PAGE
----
New skills for writers

,  14 January 2011

In an age of iPads, video games and on-demand TV, what is the future for writing and reading? We took a look at 'transmedia storytelling'.

Authors are becoming known as 'story architects' and 'experience designers'.
Authors are becoming known as 'story architects' and 'experience designers'.

Transmedia writing and storytelling

Transmedia storytelling isn't just books read on tablet devices, but a move away from traditional linear narratives altogether, towards digital and interactive forms.

Doug Coupland, Stephen King and Geoff Ryman have done transmedia components of published books

Authors are even becoming known as 'story architects' and 'experience designers' and ad agencies are creating 'storyworlds' for big brands.

Rather than a particular narrative being limited to a book, TV episode or graphic novel, storylines are being extended into other platforms.

Should 'traditional' writers be worried? Here are some things to think about:

  • The average annual earnings for a writer are £16,531
  • The top two skills the literature sector think will be vital in the next decade are digital skills and information technology
  • 95 percent of literature businesses don't have access to funding for training.
    (research from Authors' Licensing and Collecting Society and Creative & Cultural Skills)

So expanding into new media might be one way to sustain your career into the future. But can you transfer literature skills to different media forms?

We spoke to Alex Fleetwood, the founder and director of Hide & Seek, a pervasive game studio which develops social forms of play that can include mobile applications and live events. They co-presented a workshop with The Script Factory that gave writers the tools to work with the technological and conceptual challenges of transmedia.

Writing skills for cross-platform media

Alex believes writers should be confident about exploring new methods of storytelling and ensure they have the following key skills:

  • understanding of platforms
  • collaborative working
  • writing for interaction

"As a company which integrates narrative with games design and traditional forms of content, we need writers with a very flexible approach to their stories."

New thinking in writing

Authors are becoming known as 'story architects' and 'experience designers'

A flexible approach is vital, as more people use their computers and iPads while watching TV.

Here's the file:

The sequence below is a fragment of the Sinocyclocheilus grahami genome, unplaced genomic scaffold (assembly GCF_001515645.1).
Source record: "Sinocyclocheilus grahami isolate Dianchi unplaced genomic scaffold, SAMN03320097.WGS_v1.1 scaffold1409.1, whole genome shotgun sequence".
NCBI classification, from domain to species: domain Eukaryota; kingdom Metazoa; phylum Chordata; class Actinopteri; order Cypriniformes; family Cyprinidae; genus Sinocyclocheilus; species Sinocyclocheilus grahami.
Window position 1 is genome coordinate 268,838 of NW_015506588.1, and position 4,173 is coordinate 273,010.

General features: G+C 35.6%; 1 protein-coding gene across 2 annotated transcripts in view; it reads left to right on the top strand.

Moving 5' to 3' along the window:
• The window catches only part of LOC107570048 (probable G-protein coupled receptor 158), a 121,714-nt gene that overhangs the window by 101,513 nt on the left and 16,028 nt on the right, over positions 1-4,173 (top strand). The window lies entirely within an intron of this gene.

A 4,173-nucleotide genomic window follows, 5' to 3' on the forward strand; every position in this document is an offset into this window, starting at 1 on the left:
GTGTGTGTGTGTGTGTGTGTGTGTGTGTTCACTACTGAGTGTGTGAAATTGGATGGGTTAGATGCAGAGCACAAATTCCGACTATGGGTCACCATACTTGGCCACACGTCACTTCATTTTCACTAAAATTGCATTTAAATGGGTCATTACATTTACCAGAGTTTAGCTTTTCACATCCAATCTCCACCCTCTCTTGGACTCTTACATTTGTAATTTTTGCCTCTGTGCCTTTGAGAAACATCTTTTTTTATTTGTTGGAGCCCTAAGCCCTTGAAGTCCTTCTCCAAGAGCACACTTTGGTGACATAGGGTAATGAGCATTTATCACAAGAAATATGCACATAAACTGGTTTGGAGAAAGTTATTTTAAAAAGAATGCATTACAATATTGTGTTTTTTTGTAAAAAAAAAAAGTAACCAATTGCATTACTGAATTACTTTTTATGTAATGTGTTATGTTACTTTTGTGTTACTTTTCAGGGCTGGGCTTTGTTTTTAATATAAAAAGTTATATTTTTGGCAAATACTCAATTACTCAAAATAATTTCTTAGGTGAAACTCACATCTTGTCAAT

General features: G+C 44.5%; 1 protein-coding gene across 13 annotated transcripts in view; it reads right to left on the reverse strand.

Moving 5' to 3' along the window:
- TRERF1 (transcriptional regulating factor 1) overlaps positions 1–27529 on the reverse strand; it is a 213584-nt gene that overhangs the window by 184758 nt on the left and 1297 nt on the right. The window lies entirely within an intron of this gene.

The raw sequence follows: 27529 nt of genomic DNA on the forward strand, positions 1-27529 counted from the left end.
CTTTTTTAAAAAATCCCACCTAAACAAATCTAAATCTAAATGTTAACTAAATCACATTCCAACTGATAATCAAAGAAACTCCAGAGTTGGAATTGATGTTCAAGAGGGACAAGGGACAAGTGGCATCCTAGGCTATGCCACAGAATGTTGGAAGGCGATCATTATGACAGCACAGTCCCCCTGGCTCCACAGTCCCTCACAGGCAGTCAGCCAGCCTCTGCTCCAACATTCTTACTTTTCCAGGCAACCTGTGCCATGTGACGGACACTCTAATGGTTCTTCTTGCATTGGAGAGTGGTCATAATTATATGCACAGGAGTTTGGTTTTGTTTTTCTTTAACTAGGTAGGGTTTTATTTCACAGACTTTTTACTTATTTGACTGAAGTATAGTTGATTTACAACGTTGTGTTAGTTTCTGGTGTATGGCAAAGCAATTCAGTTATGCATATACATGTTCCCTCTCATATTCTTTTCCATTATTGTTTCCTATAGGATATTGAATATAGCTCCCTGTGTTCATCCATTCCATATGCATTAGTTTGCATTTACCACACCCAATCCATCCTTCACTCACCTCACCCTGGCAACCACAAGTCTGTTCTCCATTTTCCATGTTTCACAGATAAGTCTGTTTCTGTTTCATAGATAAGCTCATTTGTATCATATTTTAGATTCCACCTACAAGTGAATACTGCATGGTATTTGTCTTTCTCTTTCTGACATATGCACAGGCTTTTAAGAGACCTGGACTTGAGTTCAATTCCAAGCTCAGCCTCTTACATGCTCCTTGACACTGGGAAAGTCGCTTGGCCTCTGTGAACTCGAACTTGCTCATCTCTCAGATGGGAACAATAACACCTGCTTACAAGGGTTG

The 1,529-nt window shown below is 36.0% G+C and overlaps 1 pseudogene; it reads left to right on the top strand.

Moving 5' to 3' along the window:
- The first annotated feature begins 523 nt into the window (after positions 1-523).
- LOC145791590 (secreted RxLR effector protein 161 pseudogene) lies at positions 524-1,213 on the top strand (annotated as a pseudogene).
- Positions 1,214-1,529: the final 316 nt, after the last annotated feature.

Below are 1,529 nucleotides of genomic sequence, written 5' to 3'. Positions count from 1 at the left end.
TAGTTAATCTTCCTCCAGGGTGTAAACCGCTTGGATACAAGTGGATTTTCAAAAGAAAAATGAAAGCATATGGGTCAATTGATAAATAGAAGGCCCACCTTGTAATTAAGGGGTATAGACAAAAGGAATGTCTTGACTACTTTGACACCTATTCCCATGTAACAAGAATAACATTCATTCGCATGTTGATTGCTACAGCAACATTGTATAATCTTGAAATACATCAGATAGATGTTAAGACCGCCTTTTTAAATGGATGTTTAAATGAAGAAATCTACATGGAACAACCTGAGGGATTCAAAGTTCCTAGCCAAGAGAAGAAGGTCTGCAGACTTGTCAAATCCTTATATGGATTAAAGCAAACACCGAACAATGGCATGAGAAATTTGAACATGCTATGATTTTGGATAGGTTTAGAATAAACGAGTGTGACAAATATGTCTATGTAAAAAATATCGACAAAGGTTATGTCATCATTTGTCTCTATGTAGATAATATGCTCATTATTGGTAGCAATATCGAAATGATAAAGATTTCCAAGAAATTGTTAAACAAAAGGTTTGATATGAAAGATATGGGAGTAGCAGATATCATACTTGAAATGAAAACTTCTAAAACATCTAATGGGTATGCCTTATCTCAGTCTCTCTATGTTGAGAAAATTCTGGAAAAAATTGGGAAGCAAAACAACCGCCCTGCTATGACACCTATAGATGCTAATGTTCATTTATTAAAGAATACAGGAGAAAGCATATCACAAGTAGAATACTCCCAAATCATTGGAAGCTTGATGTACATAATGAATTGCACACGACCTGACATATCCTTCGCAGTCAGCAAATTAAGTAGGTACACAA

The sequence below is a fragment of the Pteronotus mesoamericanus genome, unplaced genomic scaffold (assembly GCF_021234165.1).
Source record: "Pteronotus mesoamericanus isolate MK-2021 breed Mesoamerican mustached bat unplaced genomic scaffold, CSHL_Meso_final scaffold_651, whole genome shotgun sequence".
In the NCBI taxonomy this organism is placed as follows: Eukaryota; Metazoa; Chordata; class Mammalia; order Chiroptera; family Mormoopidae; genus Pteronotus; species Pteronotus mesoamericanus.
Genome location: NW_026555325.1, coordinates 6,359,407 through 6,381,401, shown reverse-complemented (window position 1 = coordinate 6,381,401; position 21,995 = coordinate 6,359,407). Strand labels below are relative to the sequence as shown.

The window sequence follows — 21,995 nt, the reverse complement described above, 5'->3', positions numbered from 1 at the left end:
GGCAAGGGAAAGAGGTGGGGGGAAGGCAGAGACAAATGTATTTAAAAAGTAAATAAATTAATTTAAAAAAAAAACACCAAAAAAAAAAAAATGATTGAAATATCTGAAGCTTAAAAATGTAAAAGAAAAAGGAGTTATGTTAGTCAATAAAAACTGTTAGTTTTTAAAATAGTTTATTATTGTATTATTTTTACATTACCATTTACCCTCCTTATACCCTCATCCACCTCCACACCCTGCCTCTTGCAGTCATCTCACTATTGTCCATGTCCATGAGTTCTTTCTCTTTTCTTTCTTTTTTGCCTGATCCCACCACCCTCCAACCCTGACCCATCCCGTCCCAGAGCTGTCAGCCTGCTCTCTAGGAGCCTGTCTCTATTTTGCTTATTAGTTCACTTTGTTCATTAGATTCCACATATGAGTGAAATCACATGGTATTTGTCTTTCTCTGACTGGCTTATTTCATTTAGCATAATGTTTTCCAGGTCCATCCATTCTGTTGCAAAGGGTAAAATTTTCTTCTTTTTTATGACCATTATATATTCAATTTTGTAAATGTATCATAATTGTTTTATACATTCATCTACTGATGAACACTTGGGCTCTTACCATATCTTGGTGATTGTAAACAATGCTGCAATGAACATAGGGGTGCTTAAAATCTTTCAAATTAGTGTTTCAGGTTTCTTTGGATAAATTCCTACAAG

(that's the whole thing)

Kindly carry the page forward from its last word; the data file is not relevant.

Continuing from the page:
The BBC has already embraced these trends, embedding "multiplatform producers" within TV production teams. They also have scriptwriters work with game developers, like for The Adventure Games, a spinoff of Doctor Who, and E20, a web series tied to Eastenders. 1066, a war-strategy online game accompanying a Channel 4 fictionalised docudrama, has been a big success in the channel's cross-platform strategy.

"There's more of this happening in TV and film writing," explains Alex, citing the transmedia campaign that grew out of Heroes, and the popular Dark Knight Alternate Reality Game. "Doug Coupland, Stephen King and Geoff Ryman have done transmedia components of published books, although it may not have been called that at the time."

In an interview with Narrative Design, writer and game designer Steve Danuser says, "When I first started building content for the game [Everquest II], I thought I could blow players away with my eloquent writing style. What I learned is that, while writing skills are important, a broader sense of storytelling is even more crucial."

While some might find this type of writing too restricting, creating ideas over multiple platforms can also free up potential in other storytellers.

In another Narrative Design interview, transmedia pioneer Jeff Gomez says "I had no patience for writing novels or directing films. But I knew I wanted to tell stories to huge numbers of people."

Gomez also likes the immediate audience feedback he gets in transmedia projects, which can also be a bonus to writers looking to constantly refine their skills and stories through inspiring suggestions and constructive criticism.

In addition, introducing new characters and plot developments on the web or in a game can be a way of keeping a story alive beyond the limitations of a book or TV show.

The future of writing

So, can traditional careers in literature come to work together with transmedia projects? After all, 'wikis' are a popular collaborative model of creating broad and accurate knowledge bases, and writers often enjoy contributing in their areas of expertise. And in a competitive creative market, being able to contribute skills to a variety of projects is the bread and butter of successful freelancers.

Alex says, "Specialisation is still enormously useful, and I'm certain that people will be reading books and watching movies for the whole of my lifetime. Transmedia is still a niche interest, although the commercial and creative opportunities are evolving at an incredible pace.

"Ultimately, each new technology – the printing press, the cine camera, the internet – shifts modes of consumption and therefore production, but it takes a really long time for this to happen."

While transmedia is something writers should be thinking about, there is still room for people with traditional skills to collaborate and be a part of the changing media landscape. For writers who want to learn more about where storytelling is heading, "the key is to consume a lot, read the key bloggers and thinkers in this area (Jeff Gomez, Lance Weiler, Jane McGonigal, Henry Jenkins and Christy Dena, to name a few) and start making stuff."

Just as traditional print journalists are now being told to also produce video and audio pieces for the web, expanding your writing and storytelling skills into the world of transmedia doesn't have to be frightening – it could be your next exciting career move.


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